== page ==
January 2009 Subtropical Storm[edit]

Subtropical storm (SSHWS)
Duration January 28, 2009 – January 31, 2009
Peak intensity 65 km/h (40 mph) (1-min) 

A cold-core mid to upper-level trough in phase with a low-level warm-core low formed a system over Uruguay and Rio Grande do Sul state in Brazil and moved eastward into the South Atlantic. Winds exceeded 54 knots on the coast of Uruguay and extreme southern Rio Grande do Sul. The storm produced rainfall in 24 hours of 300 mm or more in some locations of Rocha (Uruguay) and southern Rio Grande do Sul. The weather station owned by MetSul Weather Center in Morro Redondo, Southern Brazil, recorded 278.2 mm in a 24-hour period. Fourteen deaths and thousands of evacuees are attributed to the storm with an emergency declared in four cities.[10]

Tropical Storm Anita[edit]

Tropical storm (SSHWS)
Duration March 8, 2010 – March 12, 2010
Peak intensity 85 km/h (50 mph) (1-min)  995 mbar (hPa)

On March 8 2010, a previously extratropical cyclone developed tropical characteristics and was classified as a subtropical cyclone off the coast of southern Brazil. The following day, the United States Naval Research Laboratory began monitoring the system as a system of interest under the designation of 90Q. The National Hurricane Center also began monitoring the system as Low SL90. During the afternoon of March 9, the system had attained an intensity of 55 km/h (35 mph) and a barometric pressure of 1000 hPa (mbar). It was declared a tropical storm on March 10 and became extratropical late on March 12.[11] Anita's accumulated cyclone energy was estimated at 2.0525 by the Florida State University. There was no damage associated to the storm, except high sea in the coasts of Rio Grande do Sul and Santa Catarina. Post mortem, the cyclone was given the name "Anita" by private and public weather centers from Southern Brazil.[12]

November 2010 Subtropical Cyclone[edit]

Subtropical storm (SSHWS)
Duration November 16, 2010 – November 18, 2010
Peak intensity Winds unknown  1005 mbar (hPa)

On November 16, a cold-core mid to upper-level trough in phase with a low-level warm-core low formed a system over Uruguay and Rio Grande do Sul state in Brazil and moved southeastward into the South Atlantic, where it slightly deepened. The system brought locally heavy rains in southern Brazil and northeast of Uruguay that exceeded 200 milimeters in a few hours in some locations of Southern Rio Grande do Sul northwest of Pelotas. Damages and flooding were observed in Cerrito, São Lourenço do Sul and Pedro Osório. Bañado de Pajas, departament of Cerro Largo in Uruguay, recorded 240 mm of rain. Then, it started to drift southeastward, over open waters of the South Atlantic, where it gradually weakened.[13] [14] The subtropical cyclone became a weak trough on November 19, according to the CPTEC.[15] The low pressure system that originated the subtropical cyclone favored hail storms that affected dozens of cities in Southern Brazil, mainly in Rio Grande do Sul state, on November 15. Over a dozen towns declared emergency due to the damages. In some places, the hail accumulated 30 cm (one foot) and could be seen in the fields even four days after the storm.[citation needed]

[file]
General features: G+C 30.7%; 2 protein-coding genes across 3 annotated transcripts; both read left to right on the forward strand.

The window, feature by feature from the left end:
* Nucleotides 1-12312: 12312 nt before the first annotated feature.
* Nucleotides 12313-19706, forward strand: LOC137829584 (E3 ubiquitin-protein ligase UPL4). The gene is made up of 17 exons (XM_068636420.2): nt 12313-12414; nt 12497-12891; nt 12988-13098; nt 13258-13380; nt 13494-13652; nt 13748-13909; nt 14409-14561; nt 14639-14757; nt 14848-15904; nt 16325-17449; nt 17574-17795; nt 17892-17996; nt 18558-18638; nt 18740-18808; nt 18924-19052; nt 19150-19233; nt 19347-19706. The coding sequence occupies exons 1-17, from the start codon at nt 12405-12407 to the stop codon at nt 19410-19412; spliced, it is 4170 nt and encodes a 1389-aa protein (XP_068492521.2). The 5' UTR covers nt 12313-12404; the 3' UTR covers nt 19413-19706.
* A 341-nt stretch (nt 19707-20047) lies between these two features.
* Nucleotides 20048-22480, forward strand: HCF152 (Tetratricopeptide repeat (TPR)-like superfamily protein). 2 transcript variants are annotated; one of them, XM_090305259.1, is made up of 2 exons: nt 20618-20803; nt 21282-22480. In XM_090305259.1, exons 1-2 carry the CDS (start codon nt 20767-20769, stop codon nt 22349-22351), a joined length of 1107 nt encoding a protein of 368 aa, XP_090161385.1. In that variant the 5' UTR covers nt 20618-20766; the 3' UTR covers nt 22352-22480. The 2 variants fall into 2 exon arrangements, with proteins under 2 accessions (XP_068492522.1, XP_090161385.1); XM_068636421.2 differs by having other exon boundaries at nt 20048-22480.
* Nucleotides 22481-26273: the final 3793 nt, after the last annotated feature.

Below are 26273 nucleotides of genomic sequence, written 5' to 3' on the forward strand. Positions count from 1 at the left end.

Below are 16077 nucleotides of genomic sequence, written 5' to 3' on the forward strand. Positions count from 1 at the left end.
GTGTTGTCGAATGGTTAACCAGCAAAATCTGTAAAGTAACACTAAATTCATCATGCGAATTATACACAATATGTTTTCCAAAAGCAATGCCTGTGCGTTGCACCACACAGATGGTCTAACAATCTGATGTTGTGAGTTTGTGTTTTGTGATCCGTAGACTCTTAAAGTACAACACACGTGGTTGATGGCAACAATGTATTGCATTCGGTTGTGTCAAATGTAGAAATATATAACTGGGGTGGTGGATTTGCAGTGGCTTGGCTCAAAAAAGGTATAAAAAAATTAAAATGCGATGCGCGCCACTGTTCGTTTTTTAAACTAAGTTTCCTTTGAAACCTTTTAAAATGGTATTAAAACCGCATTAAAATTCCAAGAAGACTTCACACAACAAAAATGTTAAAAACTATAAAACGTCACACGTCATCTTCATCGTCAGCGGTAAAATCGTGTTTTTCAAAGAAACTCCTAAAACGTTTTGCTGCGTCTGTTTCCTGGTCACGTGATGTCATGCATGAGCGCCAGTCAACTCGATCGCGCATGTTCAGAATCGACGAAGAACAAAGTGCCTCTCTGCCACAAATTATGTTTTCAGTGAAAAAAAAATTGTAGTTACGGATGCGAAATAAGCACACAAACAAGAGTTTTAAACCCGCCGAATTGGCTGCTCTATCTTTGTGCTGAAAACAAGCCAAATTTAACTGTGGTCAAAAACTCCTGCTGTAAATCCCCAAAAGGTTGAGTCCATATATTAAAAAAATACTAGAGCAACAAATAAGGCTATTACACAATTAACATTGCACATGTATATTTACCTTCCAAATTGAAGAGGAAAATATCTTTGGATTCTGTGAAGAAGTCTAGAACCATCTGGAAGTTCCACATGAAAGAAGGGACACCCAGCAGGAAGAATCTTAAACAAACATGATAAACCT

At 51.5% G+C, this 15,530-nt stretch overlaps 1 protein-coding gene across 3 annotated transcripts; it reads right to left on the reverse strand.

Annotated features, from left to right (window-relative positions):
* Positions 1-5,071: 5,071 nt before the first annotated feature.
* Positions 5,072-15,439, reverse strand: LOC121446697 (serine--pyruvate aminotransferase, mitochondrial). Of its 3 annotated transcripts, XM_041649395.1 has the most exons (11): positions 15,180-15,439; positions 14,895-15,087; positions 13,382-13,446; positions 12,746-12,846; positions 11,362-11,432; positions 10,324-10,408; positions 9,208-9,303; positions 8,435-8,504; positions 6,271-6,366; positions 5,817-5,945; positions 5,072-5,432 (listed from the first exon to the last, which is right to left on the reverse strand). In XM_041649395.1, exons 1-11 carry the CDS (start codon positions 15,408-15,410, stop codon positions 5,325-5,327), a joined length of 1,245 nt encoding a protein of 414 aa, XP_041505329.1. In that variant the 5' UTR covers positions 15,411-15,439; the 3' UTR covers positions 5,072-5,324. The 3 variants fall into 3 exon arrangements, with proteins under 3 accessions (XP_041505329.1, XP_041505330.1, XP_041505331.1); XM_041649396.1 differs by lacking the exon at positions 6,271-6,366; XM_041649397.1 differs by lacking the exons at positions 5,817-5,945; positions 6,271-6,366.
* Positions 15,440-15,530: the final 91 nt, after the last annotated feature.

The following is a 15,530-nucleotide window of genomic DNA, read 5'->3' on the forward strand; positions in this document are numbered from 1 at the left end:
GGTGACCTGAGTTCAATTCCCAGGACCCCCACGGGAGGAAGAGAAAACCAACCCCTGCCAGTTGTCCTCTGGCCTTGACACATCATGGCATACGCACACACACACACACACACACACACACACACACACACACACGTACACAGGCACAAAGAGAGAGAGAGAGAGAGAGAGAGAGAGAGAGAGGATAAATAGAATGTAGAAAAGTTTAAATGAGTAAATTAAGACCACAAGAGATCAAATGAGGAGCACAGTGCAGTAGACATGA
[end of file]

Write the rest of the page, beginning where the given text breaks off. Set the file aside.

Subtropical Storm Arani[edit]

Subtropical storm (SSHWS)
Duration March 10, 2011 – March 16, 2011
Peak intensity 85 km/h (50 mph) (1-min)  989 mbar (hPa)

Early on March 14, 2011, the Navy Hydrographic Center-Brazilian Navy (SMM), in coordination with the National Institute of Meteorology, were monitoring an organizing area of convection near the southeast coast of Brazil.[16] Later that day a low pressure area developed just east of Vitória, Espírito Santo,[17] and by 1200 UTC, the system organized into a subtropical depression, located about 140 km (90 mi) east of Campos dos Goytacazes.[18] Guided by a trough and a weak ridge to its north, the system moved slowly southeastward over an area of warm waters,[19][20] intensifying into Subtropical Cyclone Arani on March 15,[21] as named by the Brazilian Navy Hydrographic Center.[22] The storm was classified as subtropical, due to the convection being located east of the center. On March 16, Arani began experiencing 25 knots of wind shear due to the another frontal system bumping it from behind.[23]

Prior to developing into a subtropical cyclone, Arani produced torrential rains over portions of southeastern Brazil, resulting in flash flooding and landslides. Significant damage was reported in portions of Espírito Santo, though specifics are unknown.[24] Increased swells along the coast prompted ocean travel warnings.[25]

December 2013 Subtropical Cyclone[edit]

Subtropical storm (SSHWS)
Duration December 23, 2013 – December 25, 2013
Peak intensity Winds unknown  1008 mbar (hPa)

On December 23, the CPTEC (Centro de Previsão de Tempo e Estudos Climáticos) identified that a subtropical cyclone formed at 1200 UTC south of Rio de Janeiro.[26] On December 24, the cyclone moved southwards, maintaining a minimum pressure of 1,008 hPa (29.8 inHg).[27][28] On December 25 at 1200 UTC, the subtropical cyclone degenerated into a remnant low.[28][29]

February 2014 Subtropical Depression[edit]

Subtropical depression (SSHWS)
Clockwise vortex